Excerpts from Supplemental Finding That It Is Appropriate and Necessary To Regulate Hazardous Air Pollutants From Coal- and Oil-Fired Electric Utility Steam Generating Units:
Action: Final Supplemental Finding.
Summary: This action responds to the U.S. Supreme Court decision in Michigan v. EPA, 135 S. Ct. 2699 (2015), and explains how the Environmental Protection Agency (EPA) has taken cost into account in evaluating whether it is appropriate and necessary to regulate coal- and oil-fired electric utility steam generating units (EGUs) under section 112 of the Clean Air Act (CAA). The EPA requested comment on all aspects of its approach to considering cost through a proposed supplemental finding and on a companion Legal Memorandum available in the rulemaking docket. After consideration of public comments, the EPA, in this final supplemental finding, concludes that a consideration of cost does not cause us to change our determination that regulation of hazardous air pollutant (HAP) emissions from coal- and oil-fired EGUs is appropriate and necessary and that EGUs are, therefore, properly included on the CAA section 112(c) list of sources that must be regulated under CAA section 112(d).
… In May 2011, in conjunction with the proposed MATS, the EPA conducted additional technical analyses to reaffirm the appropriate and necessary finding, including peer-reviewed risk assessments on human health effects associated with mercury and non-mercury HAP emissions from EGUs, focusing on risks to the most exposed and sensitive individuals in the population. These analyses found that mercury and non-mercury HAP emissions from EGUs remain a significant public health hazard and that EGUs are by far the largest U.S. anthropogenic source of mercury, selenium, hydrogen chloride, and hydrogen fluoride emissions, and a significant source of other metallic HAP emissions including arsenic, chromium, and nickel (8).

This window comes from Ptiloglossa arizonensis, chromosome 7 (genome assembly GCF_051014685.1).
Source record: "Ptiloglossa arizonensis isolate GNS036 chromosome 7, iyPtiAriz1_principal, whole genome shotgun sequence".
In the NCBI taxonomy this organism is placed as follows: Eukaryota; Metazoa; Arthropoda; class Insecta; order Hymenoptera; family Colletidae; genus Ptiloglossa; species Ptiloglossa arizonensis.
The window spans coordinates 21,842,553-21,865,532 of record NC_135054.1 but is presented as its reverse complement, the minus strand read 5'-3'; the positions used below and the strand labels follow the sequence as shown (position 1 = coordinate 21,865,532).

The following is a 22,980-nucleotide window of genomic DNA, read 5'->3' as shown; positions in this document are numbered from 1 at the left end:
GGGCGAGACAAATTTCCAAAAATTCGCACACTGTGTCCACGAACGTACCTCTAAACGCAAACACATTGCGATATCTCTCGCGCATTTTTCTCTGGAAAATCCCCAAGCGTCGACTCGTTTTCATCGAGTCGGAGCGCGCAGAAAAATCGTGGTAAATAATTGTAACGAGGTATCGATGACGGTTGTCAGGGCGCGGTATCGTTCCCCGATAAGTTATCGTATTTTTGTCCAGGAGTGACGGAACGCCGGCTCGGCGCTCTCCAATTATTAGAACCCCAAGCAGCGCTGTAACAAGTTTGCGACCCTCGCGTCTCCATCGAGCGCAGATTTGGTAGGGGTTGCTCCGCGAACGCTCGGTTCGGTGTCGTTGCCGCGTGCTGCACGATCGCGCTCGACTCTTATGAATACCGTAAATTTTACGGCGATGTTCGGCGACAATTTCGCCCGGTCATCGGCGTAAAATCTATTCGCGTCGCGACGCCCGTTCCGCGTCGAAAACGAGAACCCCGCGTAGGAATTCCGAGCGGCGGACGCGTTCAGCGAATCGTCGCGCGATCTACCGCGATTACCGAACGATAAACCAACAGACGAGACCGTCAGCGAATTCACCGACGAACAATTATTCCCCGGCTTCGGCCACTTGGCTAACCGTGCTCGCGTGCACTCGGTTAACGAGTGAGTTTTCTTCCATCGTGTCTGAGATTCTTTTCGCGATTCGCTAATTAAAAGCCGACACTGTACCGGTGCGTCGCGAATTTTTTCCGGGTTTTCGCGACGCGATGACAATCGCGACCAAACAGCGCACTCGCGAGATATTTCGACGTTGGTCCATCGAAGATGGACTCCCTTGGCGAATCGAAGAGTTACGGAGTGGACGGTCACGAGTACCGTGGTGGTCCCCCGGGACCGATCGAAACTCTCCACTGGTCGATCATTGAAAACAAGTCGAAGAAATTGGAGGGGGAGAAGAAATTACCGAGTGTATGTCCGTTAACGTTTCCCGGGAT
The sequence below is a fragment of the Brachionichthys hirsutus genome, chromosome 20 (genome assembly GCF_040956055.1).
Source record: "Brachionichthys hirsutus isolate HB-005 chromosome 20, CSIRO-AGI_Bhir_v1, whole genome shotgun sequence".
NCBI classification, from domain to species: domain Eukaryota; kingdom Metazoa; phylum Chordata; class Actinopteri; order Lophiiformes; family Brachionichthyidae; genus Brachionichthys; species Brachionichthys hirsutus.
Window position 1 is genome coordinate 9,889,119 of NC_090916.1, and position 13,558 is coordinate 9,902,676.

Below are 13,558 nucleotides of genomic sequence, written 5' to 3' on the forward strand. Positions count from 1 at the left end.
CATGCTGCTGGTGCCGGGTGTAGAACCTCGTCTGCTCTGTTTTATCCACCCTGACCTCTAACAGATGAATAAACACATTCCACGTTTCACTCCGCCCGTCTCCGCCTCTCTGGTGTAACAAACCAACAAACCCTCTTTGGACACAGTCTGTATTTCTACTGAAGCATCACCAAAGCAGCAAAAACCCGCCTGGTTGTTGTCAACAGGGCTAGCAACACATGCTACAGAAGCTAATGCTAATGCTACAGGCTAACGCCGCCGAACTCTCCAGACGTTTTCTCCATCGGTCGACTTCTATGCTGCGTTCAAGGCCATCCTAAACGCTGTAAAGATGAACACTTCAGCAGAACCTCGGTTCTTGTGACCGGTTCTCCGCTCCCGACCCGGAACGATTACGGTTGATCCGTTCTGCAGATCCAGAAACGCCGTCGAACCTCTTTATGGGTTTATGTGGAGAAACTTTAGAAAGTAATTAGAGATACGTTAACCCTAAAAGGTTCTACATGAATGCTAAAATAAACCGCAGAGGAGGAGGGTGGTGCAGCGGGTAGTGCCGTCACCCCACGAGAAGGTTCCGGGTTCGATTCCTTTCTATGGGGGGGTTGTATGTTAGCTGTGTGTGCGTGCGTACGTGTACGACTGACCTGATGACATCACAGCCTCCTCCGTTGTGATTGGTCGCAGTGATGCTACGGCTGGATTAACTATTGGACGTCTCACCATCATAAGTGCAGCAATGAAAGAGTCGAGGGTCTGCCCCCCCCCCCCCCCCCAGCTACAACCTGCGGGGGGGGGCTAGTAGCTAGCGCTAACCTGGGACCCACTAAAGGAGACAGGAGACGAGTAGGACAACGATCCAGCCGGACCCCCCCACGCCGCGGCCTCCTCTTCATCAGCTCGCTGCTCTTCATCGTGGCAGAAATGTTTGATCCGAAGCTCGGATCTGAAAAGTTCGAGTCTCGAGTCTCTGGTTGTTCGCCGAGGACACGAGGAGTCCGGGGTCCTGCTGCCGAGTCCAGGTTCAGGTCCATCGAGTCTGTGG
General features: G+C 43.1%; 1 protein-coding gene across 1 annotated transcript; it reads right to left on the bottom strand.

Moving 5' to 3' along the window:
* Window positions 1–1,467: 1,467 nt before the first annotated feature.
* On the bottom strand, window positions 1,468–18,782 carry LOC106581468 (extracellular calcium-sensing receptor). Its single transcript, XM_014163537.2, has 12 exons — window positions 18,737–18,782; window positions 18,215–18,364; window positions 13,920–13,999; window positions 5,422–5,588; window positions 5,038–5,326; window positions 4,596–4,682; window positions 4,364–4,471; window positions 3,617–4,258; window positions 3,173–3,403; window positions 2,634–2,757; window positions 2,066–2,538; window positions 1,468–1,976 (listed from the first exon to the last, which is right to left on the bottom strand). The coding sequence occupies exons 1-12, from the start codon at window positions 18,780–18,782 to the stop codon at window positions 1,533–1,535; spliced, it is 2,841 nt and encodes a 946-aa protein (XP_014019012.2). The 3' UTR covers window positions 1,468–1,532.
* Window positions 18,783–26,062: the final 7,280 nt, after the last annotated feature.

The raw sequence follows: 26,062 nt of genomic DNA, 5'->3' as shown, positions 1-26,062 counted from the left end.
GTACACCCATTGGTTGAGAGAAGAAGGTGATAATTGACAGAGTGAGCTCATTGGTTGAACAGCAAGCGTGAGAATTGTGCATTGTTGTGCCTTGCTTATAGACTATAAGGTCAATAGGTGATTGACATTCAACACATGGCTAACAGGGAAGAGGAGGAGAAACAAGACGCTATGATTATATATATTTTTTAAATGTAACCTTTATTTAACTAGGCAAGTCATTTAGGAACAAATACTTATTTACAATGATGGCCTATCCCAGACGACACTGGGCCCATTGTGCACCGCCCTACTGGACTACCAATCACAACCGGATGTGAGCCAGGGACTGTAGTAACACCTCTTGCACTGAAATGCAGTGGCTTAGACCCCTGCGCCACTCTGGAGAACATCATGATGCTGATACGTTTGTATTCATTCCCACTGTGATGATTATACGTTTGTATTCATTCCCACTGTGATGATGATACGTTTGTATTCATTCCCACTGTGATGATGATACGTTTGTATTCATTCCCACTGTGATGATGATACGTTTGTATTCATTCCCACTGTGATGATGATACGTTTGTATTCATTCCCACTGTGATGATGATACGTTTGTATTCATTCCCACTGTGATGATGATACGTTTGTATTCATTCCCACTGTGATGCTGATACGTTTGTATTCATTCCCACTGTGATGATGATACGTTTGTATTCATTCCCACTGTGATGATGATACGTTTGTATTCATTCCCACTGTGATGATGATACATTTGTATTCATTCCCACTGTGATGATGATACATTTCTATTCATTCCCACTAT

… The EPA also previously concluded that EGUs are by far the largest remaining source of mercury, selenium, hydrogen chloride, and hydrogen fluoride emissions, accounting for half or more of all U.S. anthropogenic emissions of such HAP, and that EGUs contribute a considerable percentage of all U.S. anthropogenic emissions of arsenic, chromium, nickel, and other metallic HAP emissions. The agency also confirmed the availability of controls to reduce these HAP emissions from EGUs.
8. Specifically, the EPA estimated that in 2005 (the most recent inventory year available during the MATS rulemaking), U.S. EGUs emitted approximately 50 percent of total domestic anthropogenic mercury emissions, 62 percent of total arsenic emissions, 39 percent of total cadmium emissions, 22 percent of total chromium emissions, 82 percent of total hydrogen chloride emissions, 62 percent of total hydrogen fluoride emissions, 28 percent of total nickel emissions, and 83 percent of total selenium emissions. Docket ID No. EPA-HQ-OAR-2009-0234-19914.